Depending on the atomic mass weight (g/mol) and total quantity (g/l) of N and P that used in F/2 Guillard medium stock solution, different atomic mass weight (g/mol) and quantity (g/l) of N and P were prepared from Nitric Acid (N-Nt) or Ammonium sulphate (N-Am), as nitrogen source, in combination with phosphoric acid (P), as phosphorus source. The compositions and preparing cost of F/2 standard Guillard medium and other CAGF media were presented in Table 1. In addition to nitrogen and phosphorus sources, vitamin B1 and B12 (in form of local human pharmacy ampoules, commercially named Tri-B, produced by The Nile Co. for Pharmaceuticals and Chemical Industries, Cairo, Egypt) were added in the concentration of 100 μg/l and 1000 μg/l, respectively. All treatments were conducted without aeration in conical flasks 250 ml filled with 100 ml of culture medium (three replicates for each treatment medium) under controlled conditions of temperature (21 ± 1ºC), salinity (35ppt), and continuous illumination (1000 Lux/24 h). The samples for growth parameters and biochemical analysis were taken at late exponential phase. All experiments were ended when the growth rate had reached to the death phase.

F/2 Standard Medium
 (control medium)
Nitric Acid-Nitrogen-Based-Media
(N-Nt)
Ammonium Sulphate-Nitrogen-Based-Media
(N-Am)
Nutrient source Ionic
 Form
Media
Stock
solution
(g/l)
Cost of
 1Ton
culture
($)
Nutrient
 Source
Ionic
 Form
Media
Stock
solution
(g/l)
Cost of
 1Ton
 culture
($)
Nutrient
 source
Ionic
 Form
Media
Stock
solution
(g/l)
Cost of
 1Ton
 culture
($)
 
N NaNo3 75 3.85 N-Nt100 HNO3 54.54 0.0245 N-Am100 (NH4)2SO4 57.14 0.019
P NaH2PO4.H2O 5 0.0257 P100 H3PO4 2.6 0.0052 P100 H3PO4 2.6 0.0052
Vitamin B1 0.2 0.0088 Vitamin* B1 100 0.0777 Vitamin* B1 100 0.0777
B12 1 0.044 (µg/l) B12 1000 (µg/l) B12 1000
Biotin 0.1 0.0044 - -
T.M** FeCl2 3.15 0.0231
Na2EDTA 4.36 0.0486
CuSO4.5H2O 0.0098 0.0001
ZnSO4.7H2O 0.022 0.0001
CoCl2.6H2O 0.01 0.0018
MnCl2.4H2O 0.18 0.002
Na2MoO4.2H2O 0.0063 0.0013
Final Cost   4.0099 0.1074 0.1019

Table 1: Chemical composition and production cost of  CAGF media, comparing to F/2 standard medium

Tested Parameters

Growth parameters: The growth was assessed by determination of algal cell density (CD) and dry weight (DW). CD was determined firstly by haemocytometer and then celebrated with spectrophotometer (CECIL 2010, double beam) as standard curve by measuring the optical densities (at 540 nm, according to Rocha et al.) [7]. This standard curve was subsequently used to calculate the algal cell density and dry weight. Dry weight (DW) of samples was firstly determined according to Olguin et al. [8] and subsequently was calculate according to the recorded standard curve. Specific growth rate μ was calculated according to Levasseur et al. [9] as the following:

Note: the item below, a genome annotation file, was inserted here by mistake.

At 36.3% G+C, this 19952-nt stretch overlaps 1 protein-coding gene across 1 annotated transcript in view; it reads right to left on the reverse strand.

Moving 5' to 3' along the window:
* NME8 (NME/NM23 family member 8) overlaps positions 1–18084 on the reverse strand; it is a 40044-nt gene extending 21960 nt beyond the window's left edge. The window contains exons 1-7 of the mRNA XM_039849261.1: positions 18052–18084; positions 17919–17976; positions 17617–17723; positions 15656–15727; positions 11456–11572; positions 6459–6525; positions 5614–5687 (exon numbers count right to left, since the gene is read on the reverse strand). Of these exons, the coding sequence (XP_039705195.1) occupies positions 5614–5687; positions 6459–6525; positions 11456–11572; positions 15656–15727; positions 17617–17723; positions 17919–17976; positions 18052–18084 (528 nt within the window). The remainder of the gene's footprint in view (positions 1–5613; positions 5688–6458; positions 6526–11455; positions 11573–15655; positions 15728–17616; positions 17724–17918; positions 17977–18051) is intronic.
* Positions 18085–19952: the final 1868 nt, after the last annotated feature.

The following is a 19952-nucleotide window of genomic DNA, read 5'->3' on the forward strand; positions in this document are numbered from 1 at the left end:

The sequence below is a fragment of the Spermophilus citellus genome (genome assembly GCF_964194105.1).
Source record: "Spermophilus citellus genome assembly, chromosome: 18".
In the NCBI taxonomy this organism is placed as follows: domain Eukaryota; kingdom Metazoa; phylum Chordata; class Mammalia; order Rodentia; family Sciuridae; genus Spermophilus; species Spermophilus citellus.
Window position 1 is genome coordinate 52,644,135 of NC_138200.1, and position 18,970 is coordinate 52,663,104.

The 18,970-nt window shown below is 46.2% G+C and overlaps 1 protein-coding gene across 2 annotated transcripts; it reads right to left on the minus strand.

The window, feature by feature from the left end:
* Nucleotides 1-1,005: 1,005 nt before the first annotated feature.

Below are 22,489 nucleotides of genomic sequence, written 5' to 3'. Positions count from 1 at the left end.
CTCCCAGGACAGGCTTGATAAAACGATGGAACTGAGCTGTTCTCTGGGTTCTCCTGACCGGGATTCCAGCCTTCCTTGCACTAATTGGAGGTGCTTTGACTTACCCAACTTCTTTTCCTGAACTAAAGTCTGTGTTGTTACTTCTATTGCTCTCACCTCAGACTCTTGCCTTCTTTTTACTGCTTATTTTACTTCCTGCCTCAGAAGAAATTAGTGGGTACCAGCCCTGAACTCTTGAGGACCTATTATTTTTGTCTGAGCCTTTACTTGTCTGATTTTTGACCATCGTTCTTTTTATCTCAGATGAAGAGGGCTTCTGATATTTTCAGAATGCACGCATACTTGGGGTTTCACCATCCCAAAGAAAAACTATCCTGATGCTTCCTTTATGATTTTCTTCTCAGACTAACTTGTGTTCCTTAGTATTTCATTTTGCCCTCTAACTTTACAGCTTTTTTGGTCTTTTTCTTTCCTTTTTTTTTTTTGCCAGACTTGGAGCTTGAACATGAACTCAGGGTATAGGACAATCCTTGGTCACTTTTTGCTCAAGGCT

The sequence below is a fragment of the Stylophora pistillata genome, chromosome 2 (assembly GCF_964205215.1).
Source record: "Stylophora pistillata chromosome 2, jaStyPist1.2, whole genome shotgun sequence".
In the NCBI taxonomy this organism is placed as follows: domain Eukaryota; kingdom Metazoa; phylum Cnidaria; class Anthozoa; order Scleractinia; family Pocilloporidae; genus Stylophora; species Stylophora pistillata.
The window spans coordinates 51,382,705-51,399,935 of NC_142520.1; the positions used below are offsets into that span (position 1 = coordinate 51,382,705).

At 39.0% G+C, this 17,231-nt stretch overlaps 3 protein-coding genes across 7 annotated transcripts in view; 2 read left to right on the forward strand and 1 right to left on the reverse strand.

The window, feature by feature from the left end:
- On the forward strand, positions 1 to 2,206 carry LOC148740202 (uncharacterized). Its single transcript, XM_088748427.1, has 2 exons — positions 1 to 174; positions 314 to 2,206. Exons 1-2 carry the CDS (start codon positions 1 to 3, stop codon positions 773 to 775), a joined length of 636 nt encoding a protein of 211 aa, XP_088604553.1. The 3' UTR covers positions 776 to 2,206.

image

Where: X1=cell concentration at time t1, X2=cell concentration at the time t2

Biochemical Composition Analysis: 10 ml of culture samples of each treatment medium (three replicates) were centrifuged (3000 rpm/20 min.) and preserved frozen at -20°C until analysis. Total lipids were determined according to Bligh and Dayer [10]. Total proteins were extracted according to Rauch [11] and determined according to Hartree [12]. Total carbohydrates were extracted according to Myklestad and Haug [13] and determined according to Dubois et al. [14].

Comparisons between the means: The comparison between the means of the tested parameters (CD, DW, μ, lipid, protein and carbohydrates) of F/2 Guillard medium, as a control medium, and each treatment medium prepared from CAGF were measured by the following equation:

image

Where M% is the increase or decrease (±) of the value percentage of tested parameter, T: mean value of recorded treatment prepared from CAGF, and F: mean value of recorded F/2 Guillard medium.

Statistical analysis

Statistical analysis was performed using analysis of variance (ANOVA). Differences among means were considered significant at p<0.05 multiple range of post hoc comparisons were performed using the least significant difference (LSD) to resolve the differences among the means of replication according to of Duncan, [15] using SPSS [16].

Results

The effect of different nutrient medium prepared from CAGF, comparing to F/2 medium, on the growth and biochemical composition of N. oceanica were shown in Table 2. The results investigated that some CAGF media achieved significant (P ≤ 0.05) growth and biochemical composition higher than F/2 while other CAGF media achieved significant (P ≤ 0.05) growth and biochemical composition lower than F/2, depends on nutrient limitations, nitrogen source, nitrogen and phosphorus ratios and atomic concentrations.

Media Abbreviations/ Treatments  Growth Parameters* Biochemical composition (% of dw)
CD
(107 cell/ml)
DW
(g/l)
µ
(Division/day)
Lipid
(% dw)
Protein
(% dw)
Carbohydrate
(% dw)
F/2 Control 6.87±0.034d 0.827±0.001d 0.663±0.014a 30.70±4.57cdef 14.46±1.80de 8.33±1.04d
N-Nt100+P100 9.35±0.087a 0.906±0.002 0.654±0.012a 19.72±4.72g 22.61±2.59abc 14.69±6.50bcd
M% (36) (10) (-1) (-36) (56) (76)
N-Nt50+P50 5.73±0.069fg 0.791±0.002g 0.211±0.093c 24.70±1.23efg 22.53±2.25abc 26.50±4.54a
M% (-17) (-4) (-68) (-20) (56) (218)
N-Nt50+P100 5.88±0.10f 0.795±0.003f 0.256±0.031c 42.84±2.55ab 14.63±3.27de 14.80±2.57bcd
M% (-14) (-4) (-61) (40) (1) (78)
N-Nt50+P300 4.41±0.05h 0.748±0.001h 0.308±0.080bc 18.40±1.97g 26.18±2.47ab 9.84±1.63cd
M% (-36) (-9) (-54) (-40) (81) (18)
N-Nt100+P50 7.62±0.08c 0.851±0.002c 0.319±0.051bc 22.09±5.33fg 16.80±4.06cde 9.64±1.03cd